Sell in May and go away? Let's take a quick look at the figures behind this well-known market adage. Charting the market's seasonal returns below.
Here's a look at the S&P 500 and its seasonal returns, November - April vs. May - October, from 1950 to 2014. This chart comes to us via Chartoftheday.com.
As you can see, the bulk of the market's gains since 1950 came during the "good period" of November through April. The seasonal period covered in the "sell in May" mantra is not nearly as strong. Returns in this summer period have been subpar, as Chart of the Day points out.
Here's a look at the seasonal period in the SPY (S&P 500 ETF) from the financial crisis of 2008 to today.
Since 2008, we find an even mix of upward moves and market corrections in this May - October period. The initial "sell in May" period shown here coincides with the selling panic of 2008. The bull market of 2009 - 2014 has been far more supportive of the seasonal pattern. However, the nasty correction of 2011 began with 8 consecutive down weeks in May - June.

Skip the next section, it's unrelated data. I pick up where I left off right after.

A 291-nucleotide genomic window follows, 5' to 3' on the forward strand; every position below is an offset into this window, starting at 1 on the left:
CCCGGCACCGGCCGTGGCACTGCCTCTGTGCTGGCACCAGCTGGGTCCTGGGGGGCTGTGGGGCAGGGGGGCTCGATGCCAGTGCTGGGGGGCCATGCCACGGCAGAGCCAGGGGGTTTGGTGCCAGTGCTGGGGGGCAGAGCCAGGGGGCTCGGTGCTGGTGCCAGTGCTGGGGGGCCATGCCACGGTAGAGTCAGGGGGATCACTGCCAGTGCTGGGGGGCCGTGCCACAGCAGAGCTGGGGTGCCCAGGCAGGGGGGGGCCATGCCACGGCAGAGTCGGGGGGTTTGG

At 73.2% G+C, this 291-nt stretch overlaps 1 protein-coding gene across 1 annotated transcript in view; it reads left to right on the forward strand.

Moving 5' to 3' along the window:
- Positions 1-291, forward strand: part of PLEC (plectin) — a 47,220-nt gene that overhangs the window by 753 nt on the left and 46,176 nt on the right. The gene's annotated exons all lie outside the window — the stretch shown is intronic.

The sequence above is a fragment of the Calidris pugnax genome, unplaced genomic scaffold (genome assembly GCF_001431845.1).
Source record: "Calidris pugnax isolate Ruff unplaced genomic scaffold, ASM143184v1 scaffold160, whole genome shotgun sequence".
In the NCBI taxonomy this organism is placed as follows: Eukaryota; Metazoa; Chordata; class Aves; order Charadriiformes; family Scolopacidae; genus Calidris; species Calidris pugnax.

We don't know what the 2014 May - October period holds, but we're not off to a very strong start given the recent divergence between the major indices and the weakness in growth and momentum stocks. Some traders have noted that recent upward moves in the Dow and S&P, weighted towards large cap names, are masking a breakdown in the broader market.
In Joe Fahmy's latest video update, he says the market needs time to digest its recent moves. Fahmy feels the market is healthy and supportive of long trades 2-3 times a year. When it's not as supportive, you lighten up your positions or go to cash and take a break. You'll note that this is his last scheduled video until the fall, so at least one trader I follow is taking some time out for travel during this "sell in May" period.